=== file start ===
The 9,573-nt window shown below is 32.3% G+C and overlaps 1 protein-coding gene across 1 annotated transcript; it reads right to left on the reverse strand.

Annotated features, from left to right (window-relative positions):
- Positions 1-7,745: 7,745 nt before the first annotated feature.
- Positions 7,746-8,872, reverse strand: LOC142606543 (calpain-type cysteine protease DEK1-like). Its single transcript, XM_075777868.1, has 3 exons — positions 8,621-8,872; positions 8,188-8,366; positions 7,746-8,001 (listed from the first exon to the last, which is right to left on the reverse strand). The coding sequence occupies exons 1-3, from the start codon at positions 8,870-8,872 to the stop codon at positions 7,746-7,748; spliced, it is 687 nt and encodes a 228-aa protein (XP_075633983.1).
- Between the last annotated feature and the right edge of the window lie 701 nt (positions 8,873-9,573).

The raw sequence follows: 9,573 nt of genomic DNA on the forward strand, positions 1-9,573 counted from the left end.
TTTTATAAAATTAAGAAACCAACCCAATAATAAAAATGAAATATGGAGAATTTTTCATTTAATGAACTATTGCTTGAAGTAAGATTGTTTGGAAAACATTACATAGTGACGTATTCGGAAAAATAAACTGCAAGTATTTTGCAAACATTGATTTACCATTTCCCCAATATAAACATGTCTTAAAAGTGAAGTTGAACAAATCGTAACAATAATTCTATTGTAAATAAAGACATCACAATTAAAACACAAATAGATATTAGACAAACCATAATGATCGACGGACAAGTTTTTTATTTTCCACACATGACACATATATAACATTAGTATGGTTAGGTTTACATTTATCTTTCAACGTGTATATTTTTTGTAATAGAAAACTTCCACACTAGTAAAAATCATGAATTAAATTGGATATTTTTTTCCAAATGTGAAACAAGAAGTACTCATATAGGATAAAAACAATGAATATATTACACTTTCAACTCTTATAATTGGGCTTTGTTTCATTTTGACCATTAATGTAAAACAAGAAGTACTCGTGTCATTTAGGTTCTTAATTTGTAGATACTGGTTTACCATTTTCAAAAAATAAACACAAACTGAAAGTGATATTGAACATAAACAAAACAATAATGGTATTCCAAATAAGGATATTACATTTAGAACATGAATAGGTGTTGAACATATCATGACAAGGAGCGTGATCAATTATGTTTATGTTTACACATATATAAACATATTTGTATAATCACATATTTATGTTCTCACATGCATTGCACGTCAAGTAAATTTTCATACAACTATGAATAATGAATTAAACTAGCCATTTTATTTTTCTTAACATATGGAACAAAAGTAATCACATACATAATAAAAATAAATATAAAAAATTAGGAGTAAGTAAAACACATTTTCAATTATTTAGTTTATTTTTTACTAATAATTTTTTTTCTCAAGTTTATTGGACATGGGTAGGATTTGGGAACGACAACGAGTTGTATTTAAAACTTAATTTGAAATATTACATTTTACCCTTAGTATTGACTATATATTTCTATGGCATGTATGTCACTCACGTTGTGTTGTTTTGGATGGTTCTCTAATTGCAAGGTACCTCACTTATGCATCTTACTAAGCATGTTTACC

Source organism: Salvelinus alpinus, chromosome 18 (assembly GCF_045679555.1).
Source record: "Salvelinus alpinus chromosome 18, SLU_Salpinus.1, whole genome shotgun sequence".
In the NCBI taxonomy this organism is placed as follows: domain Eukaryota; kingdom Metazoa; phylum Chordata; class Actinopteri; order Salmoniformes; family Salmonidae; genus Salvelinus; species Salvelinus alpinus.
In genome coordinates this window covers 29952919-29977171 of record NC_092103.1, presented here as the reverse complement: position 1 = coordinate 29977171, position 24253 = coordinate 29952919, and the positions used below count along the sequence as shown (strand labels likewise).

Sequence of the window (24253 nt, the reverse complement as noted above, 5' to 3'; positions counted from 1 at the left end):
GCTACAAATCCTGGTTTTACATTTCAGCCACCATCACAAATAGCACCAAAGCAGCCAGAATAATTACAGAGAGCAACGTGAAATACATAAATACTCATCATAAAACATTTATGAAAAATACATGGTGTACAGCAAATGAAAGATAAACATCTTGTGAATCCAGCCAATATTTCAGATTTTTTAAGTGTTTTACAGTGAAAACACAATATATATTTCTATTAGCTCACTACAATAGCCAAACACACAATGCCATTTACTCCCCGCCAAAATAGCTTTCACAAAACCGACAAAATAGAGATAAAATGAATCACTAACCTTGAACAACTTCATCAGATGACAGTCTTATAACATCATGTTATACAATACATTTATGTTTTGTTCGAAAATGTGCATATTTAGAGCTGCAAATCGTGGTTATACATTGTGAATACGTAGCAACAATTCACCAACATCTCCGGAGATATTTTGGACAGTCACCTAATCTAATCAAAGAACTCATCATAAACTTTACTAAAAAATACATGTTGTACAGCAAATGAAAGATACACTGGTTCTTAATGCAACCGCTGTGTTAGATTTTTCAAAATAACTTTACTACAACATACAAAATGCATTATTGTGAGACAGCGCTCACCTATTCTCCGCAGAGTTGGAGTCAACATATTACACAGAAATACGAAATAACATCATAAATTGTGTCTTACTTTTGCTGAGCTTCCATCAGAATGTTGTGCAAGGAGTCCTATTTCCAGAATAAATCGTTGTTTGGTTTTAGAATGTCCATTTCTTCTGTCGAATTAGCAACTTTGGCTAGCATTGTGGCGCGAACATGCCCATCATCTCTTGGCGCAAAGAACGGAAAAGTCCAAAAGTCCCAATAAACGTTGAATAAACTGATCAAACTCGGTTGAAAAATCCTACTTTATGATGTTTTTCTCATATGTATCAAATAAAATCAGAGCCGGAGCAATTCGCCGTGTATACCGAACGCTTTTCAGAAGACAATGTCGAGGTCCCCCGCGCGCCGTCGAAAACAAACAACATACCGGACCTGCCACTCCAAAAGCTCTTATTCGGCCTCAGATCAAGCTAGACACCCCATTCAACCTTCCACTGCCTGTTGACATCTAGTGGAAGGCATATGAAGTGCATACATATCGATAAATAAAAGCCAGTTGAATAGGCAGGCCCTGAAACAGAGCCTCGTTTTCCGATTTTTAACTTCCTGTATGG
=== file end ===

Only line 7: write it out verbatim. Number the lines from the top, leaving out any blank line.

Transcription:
TTTTATAAAATTAAGAAACCAACCCAATAATAAAAATGAAATATGGAGAATTTTTCATTTAATGAACTATTGCTTGAAGTAAGATTGTTTGGAAAACATTACATAGTGACGTATTCGGAAAAATAAACTGCAAGTATTTTGCAAACATTGATTTACCATTTCCCCAATATAAACATGTCTTAAAAGTGAAGTTGAACAAATCGTAACAATAATTCTATTGTAAATAAAGACATCACAATTAAAACACAAATAGATATTAGACAAACCATAATGATCGACGGACAAGTTTTTTATTTTCCACACATGACACATATATAACATTAGTATGGTTAGGTTTACATTTATCTTTCAACGTGTATATTTTTTGTAATAGAAAACTTCCACACTAGTAAAAATCATGAATTAAATTGGATATTTTTTTCCAAATGTGAAACAAGAAGTACTCATATAGGATAAAAACAATGAATATATTACACTTTCAACTCTTATAATTGGGCTTTGTTTCATTTTGACCATTAATGTAAAACAAGAAGTACTCGTGTCATTTAGGTTCTTAATTTGTAGATACTGGTTTACCATTTTCAAAAAATAAACACAAACTGAAAGTGATATTGAACATAAACAAAACAATAATGGTATTCCAAATAAGGATATTACATTTAGAACATGAATAGGTGTTGAACATATCATGACAAGGAGCGTGATCAATTATGTTTATGTTTACACATATATAAACATATTTGTATAATCACATATTTATGTTCTCACATGCATTGCACGTCAAGTAAATTTTCATACAACTATGAATAATGAATTAAACTAGCCATTTTATTTTTCTTAACATATGGAACAAAAGTAATCACATACATAATAAAAATAAATATAAAAAATTAGGAGTAAGTAAAACACATTTTCAATTATTTAGTTTATTTTTTACTAATAATTTTTTTTCTCAAGTTTATTGGACATGGGTAGGATTTGGGAACGACAACGAGTTGTATTTAAAACTTAATTTGAAATATTACATTTTACCCTTAGTATTGACTATATATTTCTATGGCATGTATGTCACTCACGTTGTGTTGTTTTGGATGGTTCTCTAATTGCAAGGTACCTCACTTATGCATCTTACTAAGCATGTTTACC